A BBC radio presenter has been banned from driving for six months after clocking up a fourth speeding offence.

Graham Liver, who presents the BBC Radio Lancashire breakfast show from the station's Blackburn studios every morning, was found to have driven at more than 40mph in an average speed area.

Chorley Magistrates’ Court heard yesterday that Liver, 42, was driving a Peugeot on the A59 at Brockholes Brow, Preston, at around 5.30am on January 9.

Prosecutor Angela Glenn said Liver had been driving at an average speed of 47mph on the road which has a speed limit of 40mph.

She said: “The average speed cameras were set up due to public concern and to reduce the possibility of someone being injured or killed.

“There is signage there so it’s quite clear what the speed limit is.”

The court heard how Liver, who also occasionally presents BBC North West Tonight, had built up nine points on his driving licence for three different speeding offences.

These included three points in August 2015, three points in May 2016 and three points in October 2017.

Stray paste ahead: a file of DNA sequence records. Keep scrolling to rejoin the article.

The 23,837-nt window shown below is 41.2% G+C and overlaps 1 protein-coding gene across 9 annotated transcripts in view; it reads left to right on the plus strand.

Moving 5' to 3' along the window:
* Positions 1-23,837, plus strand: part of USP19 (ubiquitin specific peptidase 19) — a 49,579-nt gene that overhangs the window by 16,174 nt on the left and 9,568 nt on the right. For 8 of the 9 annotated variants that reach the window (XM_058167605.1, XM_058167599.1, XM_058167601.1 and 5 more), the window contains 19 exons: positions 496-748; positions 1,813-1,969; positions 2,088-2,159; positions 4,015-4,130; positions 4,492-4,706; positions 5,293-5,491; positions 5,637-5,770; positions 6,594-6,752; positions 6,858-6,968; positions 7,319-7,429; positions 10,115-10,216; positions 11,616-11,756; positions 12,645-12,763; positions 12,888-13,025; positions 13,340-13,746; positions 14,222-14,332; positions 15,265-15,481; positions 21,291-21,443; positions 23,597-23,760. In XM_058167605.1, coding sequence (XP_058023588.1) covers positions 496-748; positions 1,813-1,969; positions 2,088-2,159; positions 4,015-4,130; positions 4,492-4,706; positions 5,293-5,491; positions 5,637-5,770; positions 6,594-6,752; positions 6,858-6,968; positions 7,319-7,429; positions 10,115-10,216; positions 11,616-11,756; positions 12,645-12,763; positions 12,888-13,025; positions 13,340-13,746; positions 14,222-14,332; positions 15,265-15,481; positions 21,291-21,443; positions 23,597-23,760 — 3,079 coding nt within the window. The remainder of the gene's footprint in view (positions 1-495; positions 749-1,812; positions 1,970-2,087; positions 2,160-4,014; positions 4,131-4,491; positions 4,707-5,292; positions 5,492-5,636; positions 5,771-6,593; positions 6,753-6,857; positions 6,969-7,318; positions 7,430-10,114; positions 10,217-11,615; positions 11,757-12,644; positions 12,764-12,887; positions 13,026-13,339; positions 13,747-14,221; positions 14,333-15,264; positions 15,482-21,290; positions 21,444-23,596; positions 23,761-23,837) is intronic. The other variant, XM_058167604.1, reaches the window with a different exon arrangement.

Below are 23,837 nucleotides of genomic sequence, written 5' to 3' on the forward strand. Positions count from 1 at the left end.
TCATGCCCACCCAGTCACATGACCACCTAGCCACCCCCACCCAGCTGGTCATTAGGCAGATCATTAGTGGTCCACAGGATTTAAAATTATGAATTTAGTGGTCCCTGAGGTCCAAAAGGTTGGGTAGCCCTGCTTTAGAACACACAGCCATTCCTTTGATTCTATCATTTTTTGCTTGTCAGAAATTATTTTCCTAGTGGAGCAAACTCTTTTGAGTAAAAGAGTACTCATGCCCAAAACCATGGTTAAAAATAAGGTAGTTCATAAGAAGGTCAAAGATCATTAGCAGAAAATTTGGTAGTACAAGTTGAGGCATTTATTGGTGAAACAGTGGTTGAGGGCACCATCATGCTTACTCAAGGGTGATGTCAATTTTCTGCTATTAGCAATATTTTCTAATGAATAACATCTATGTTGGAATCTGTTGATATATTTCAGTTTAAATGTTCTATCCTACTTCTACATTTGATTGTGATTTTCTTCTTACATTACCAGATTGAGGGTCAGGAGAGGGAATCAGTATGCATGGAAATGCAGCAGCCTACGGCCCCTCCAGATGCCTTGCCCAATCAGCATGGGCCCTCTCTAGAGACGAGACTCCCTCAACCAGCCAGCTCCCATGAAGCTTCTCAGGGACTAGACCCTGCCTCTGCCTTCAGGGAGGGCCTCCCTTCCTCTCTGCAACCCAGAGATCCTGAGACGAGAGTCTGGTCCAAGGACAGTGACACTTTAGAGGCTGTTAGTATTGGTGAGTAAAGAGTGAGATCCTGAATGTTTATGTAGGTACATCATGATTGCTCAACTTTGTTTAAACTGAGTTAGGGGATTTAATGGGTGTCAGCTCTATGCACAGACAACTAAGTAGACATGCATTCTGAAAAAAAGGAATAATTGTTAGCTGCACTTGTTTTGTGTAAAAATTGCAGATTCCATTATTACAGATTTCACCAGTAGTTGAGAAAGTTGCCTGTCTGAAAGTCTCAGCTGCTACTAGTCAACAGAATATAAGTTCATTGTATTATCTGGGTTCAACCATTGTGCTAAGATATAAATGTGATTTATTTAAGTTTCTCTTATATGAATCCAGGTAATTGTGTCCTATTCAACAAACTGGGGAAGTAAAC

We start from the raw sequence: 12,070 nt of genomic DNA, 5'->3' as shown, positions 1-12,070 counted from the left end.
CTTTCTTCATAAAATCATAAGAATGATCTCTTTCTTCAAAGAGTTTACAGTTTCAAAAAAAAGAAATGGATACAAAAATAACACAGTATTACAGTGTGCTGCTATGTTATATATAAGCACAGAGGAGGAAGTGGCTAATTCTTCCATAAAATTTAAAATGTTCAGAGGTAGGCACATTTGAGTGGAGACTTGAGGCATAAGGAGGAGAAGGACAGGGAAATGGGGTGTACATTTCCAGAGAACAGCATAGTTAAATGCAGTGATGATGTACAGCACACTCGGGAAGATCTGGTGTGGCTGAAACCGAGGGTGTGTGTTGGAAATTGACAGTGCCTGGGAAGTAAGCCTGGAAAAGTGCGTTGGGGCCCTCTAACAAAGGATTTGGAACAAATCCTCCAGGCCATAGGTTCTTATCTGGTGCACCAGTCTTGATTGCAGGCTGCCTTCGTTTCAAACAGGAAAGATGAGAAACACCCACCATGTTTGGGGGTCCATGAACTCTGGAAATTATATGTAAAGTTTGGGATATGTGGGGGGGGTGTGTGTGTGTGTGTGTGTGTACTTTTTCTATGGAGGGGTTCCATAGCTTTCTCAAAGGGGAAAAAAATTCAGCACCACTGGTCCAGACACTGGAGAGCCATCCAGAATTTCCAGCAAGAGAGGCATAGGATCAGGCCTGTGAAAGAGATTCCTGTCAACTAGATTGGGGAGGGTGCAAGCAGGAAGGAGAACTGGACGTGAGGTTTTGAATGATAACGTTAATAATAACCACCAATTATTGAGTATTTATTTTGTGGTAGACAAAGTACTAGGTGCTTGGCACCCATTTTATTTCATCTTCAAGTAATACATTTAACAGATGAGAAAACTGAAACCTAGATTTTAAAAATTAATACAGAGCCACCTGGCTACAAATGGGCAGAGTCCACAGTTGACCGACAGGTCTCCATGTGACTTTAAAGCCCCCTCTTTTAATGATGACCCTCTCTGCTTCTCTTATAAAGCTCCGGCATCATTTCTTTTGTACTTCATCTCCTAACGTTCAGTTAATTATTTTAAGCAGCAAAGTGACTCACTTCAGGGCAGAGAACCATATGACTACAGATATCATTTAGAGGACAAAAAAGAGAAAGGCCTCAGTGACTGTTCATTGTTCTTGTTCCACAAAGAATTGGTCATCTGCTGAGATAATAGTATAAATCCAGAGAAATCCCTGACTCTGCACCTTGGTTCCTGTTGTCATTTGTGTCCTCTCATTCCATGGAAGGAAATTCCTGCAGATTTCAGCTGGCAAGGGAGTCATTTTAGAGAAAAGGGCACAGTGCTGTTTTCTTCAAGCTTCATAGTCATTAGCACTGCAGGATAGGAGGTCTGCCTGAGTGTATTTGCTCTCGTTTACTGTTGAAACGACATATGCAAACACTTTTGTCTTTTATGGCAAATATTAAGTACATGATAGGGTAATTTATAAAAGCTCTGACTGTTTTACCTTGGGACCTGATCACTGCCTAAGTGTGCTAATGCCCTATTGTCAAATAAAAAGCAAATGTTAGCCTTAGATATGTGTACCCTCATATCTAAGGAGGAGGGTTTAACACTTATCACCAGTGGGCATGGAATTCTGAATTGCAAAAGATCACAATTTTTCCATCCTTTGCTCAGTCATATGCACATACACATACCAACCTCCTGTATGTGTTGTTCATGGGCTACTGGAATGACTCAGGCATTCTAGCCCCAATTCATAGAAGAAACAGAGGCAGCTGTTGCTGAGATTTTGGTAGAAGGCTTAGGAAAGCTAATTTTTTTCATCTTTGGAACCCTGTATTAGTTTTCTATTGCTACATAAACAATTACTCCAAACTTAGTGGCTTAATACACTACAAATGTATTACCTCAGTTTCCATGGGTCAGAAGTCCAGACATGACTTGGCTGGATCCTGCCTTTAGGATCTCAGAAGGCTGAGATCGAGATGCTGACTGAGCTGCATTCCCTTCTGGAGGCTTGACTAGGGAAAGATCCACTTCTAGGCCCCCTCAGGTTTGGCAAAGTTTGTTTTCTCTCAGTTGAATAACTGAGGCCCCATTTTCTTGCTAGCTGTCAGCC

David Mainwaring. defending Liver, of Manchester Road, Worsley, said his client had been mistaken over the speed limit in the area.

He also said a driving ban would cause Liver exceptional hardship with work.

Mr Mainwaring said: “He was driving above the speed in an area where the speed limit had not long been reduced. He was mistaken by the speed limit in the area.

“Disqualification would cause him exceptional hardship.”

He said that Liver had been employed in the BBC for 20 years, beginning as a senior reporter for BBC Cumbria and becoming a senior presenter on BBC Radio Lancashire.

He said: “Mr Liver starts work in the region of 5am and has to get to the studio in Blackburn to prepare for the breakfast show which starts at 6am.

“At the time he is due in, this is not a time where public transport is readily available.”

Mr Mainwaring said Liver’s job had seen him broadcast live from Winter Hill during the moorland fire last month, while he also covered the Boxing Day floods of 2015 in Padiham and Ribchester, both of which involved driving.

He said: “He would not be able to cover stories like that without being able to drive.”

Mr Mainwaring also mentioned how Liver had been involved in fundraising for BBC Radio Lancashire, which saw him travel throughout Lancashire and raise money for Children In Need.

He added: “Disqualification from driving could have a profound effect on his career.

“To potentially lose his job would have a significant personal and financial effect on his life.”

But magistrates’ rejected the argument. He was disqualified from driving for six months and ordered to pay a fine of £269.